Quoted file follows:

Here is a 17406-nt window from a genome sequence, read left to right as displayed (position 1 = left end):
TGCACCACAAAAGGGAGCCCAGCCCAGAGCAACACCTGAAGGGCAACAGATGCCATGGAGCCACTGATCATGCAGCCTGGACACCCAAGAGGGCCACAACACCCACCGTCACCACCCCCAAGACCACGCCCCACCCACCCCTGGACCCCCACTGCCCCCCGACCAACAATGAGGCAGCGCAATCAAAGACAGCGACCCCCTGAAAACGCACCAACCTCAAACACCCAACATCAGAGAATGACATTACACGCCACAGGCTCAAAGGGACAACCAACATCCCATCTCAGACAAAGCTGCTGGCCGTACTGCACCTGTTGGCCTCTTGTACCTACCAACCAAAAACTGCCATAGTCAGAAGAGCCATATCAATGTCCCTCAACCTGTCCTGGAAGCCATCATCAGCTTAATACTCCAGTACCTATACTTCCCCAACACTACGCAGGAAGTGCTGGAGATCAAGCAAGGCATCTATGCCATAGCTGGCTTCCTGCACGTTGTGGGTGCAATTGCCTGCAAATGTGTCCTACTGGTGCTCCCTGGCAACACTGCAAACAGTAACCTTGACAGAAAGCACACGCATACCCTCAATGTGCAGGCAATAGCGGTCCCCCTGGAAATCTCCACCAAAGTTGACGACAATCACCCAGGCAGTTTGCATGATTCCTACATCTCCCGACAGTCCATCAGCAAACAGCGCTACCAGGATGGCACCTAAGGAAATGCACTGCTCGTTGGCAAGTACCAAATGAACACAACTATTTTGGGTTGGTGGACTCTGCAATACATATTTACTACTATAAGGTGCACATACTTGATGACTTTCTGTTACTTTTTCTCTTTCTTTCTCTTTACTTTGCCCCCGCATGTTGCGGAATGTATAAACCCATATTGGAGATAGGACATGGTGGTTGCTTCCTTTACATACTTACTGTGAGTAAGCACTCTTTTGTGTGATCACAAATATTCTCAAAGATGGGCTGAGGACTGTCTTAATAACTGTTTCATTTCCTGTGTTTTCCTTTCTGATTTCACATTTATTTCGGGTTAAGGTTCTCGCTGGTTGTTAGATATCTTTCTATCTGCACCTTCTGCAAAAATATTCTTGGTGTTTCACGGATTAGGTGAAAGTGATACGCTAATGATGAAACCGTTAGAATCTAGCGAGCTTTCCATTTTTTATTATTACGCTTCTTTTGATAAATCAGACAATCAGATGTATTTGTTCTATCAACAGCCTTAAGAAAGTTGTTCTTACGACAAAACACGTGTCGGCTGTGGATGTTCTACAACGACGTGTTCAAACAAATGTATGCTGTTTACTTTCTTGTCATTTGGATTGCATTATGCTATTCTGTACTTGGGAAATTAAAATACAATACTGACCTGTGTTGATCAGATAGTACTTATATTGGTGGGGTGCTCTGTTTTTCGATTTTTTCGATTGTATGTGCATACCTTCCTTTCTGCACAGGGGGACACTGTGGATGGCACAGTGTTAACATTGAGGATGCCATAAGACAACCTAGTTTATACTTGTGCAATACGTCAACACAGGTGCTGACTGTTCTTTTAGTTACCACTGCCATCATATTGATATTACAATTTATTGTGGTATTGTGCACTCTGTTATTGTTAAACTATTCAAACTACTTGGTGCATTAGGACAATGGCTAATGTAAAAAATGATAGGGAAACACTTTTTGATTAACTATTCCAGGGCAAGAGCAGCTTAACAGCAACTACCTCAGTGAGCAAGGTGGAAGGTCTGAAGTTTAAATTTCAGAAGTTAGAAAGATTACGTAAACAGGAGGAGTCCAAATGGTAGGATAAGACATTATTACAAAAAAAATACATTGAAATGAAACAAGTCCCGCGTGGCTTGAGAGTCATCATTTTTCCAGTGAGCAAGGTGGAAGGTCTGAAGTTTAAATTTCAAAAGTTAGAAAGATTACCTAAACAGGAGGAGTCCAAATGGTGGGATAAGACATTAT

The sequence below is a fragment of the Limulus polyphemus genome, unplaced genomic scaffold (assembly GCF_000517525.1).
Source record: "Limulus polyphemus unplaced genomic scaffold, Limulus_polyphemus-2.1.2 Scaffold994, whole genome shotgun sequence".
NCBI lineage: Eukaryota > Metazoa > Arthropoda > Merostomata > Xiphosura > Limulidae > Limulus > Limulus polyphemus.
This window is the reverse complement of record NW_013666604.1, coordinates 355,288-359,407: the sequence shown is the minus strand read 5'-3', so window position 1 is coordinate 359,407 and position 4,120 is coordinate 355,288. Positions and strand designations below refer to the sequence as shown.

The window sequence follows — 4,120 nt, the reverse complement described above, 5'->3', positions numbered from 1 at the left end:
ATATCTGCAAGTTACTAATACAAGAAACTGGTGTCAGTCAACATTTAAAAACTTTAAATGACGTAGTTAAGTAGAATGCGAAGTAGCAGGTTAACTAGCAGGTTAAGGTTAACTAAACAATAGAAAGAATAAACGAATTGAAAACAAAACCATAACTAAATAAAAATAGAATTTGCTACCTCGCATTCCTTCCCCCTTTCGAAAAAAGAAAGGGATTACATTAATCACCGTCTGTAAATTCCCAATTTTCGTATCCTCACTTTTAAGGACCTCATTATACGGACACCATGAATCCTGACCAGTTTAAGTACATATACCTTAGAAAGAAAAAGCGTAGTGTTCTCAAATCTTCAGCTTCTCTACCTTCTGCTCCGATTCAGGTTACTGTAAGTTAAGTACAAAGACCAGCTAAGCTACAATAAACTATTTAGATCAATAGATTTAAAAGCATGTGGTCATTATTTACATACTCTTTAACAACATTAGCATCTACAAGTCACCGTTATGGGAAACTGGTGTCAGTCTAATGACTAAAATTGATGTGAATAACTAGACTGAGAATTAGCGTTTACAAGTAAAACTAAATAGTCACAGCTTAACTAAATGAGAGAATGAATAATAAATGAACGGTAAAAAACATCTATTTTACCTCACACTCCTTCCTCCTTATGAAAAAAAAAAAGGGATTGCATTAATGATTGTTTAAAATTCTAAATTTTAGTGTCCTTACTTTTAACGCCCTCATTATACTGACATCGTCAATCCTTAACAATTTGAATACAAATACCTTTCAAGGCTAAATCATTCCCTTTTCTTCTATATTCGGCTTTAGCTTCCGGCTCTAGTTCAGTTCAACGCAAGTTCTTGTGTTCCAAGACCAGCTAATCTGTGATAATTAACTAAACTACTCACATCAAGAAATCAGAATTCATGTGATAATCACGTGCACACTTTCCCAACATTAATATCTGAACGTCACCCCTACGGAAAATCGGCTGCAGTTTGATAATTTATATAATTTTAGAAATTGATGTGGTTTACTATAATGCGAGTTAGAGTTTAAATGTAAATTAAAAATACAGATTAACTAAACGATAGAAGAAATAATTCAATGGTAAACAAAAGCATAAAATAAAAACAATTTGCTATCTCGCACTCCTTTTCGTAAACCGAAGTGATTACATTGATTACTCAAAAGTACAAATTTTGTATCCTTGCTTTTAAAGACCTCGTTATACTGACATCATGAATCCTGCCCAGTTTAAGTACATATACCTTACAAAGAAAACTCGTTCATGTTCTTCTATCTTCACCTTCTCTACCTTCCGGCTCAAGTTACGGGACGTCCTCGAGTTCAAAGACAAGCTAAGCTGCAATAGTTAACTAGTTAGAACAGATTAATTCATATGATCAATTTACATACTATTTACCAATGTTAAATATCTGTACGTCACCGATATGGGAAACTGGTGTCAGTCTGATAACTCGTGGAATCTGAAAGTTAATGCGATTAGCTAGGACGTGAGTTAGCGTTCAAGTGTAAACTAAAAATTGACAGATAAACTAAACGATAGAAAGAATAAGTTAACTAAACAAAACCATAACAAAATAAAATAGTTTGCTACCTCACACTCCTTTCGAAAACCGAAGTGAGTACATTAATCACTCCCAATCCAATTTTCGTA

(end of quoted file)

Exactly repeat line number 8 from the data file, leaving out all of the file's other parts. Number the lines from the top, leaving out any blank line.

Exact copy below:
ATATCTGCAAGTTACTAATACAAGAAACTGGTGTCAGTCAACATTTAAAAACTTTAAATGACGTAGTTAAGTAGAATGCGAAGTAGCAGGTTAACTAGCAGGTTAAGGTTAACTAAACAATAGAAAGAATAAACGAATTGAAAACAAAACCATAACTAAATAAAAATAGAATTTGCTACCTCGCATTCCTTCCCCCTTTCGAAAAAAGAAAGGGATTACATTAATCACCGTCTGTAAATTCCCAATTTTCGTATCCTCACTTTTAAGGACCTCATTATACGGACACCATGAATCCTGACCAGTTTAAGTACATATACCTTAGAAAGAAAAAGCGTAGTGTTCTCAAATCTTCAGCTTCTCTACCTTCTGCTCCGATTCAGGTTACTGTAAGTTAAGTACAAAGACCAGCTAAGCTACAATAAACTATTTAGATCAATAGATTTAAAAGCATGTGGTCATTATTTACATACTCTTTAACAACATTAGCATCTACAAGTCACCGTTATGGGAAACTGGTGTCAGTCTAATGACTAAAATTGATGTGAATAACTAGACTGAGAATTAGCGTTTACAAGTAAAACTAAATAGTCACAGCTTAACTAAATGAGAGAATGAATAATAAATGAACGGTAAAAAACATCTATTTTACCTCACACTCCTTCCTCCTTATGAAAAAAAAAAAGGGATTGCATTAATGATTGTTTAAAATTCTAAATTTTAGTGTCCTTACTTTTAACGCCCTCATTATACTGACATCGTCAATCCTTAACAATTTGAATACAAATACCTTTCAAGGCTAAATCATTCCCTTTTCTTCTATATTCGGCTTTAGCTTCCGGCTCTAGTTCAGTTCAACGCAAGTTCTTGTGTTCCAAGACCAGCTAATCTGTGATAATTAACTAAACTACTCACATCAAGAAATCAGAATTCATGTGATAATCACGTGCACACTTTCCCAACATTAATATCTGAACGTCACCCCTACGGAAAATCGGCTGCAGTTTGATAATTTATATAATTTTAGAAATTGATGTGGTTTACTATAATGCGAGTTAGAGTTTAAATGTAAATTAAAAATACAGATTAACTAAACGATAGAAGAAATAATTCAATGGTAAACAAAAGCATAAAATAAAAACAATTTGCTATCTCGCACTCCTTTTCGTAAACCGAAGTGATTACATTGATTACTCAAAAGTACAAATTTTGTATCCTTGCTTTTAAAGACCTCGTTATACTGACATCATGAATCCTGCCCAGTTTAAGTACATATACCTTACAAAGAAAACTCGTTCATGTTCTTCTATCTTCACCTTCTCTACCTTCCGGCTCAAGTTACGGGACGTCCTCGAGTTCAAAGACAAGCTAAGCTGCAATAGTTAACTAGTTAGAACAGATTAATTCATATGATCAATTTACATACTATTTACCAATGTTAAATATCTGTACGTCACCGATATGGGAAACTGGTGTCAGTCTGATAACTCGTGGAATCTGAAAGTTAATGCGATTAGCTAGGACGTGAGTTAGCGTTCAAGTGTAAACTAAAAATTGACAGATAAACTAAACGATAGAAAGAATAAGTTAACTAAACAAAACCATAACAAAATAAAATAGTTTGCTACCTCACACTCCTTTCGAAAACCGAAGTGAGTACATTAATCACTCCCAATCCAATTTTCGTA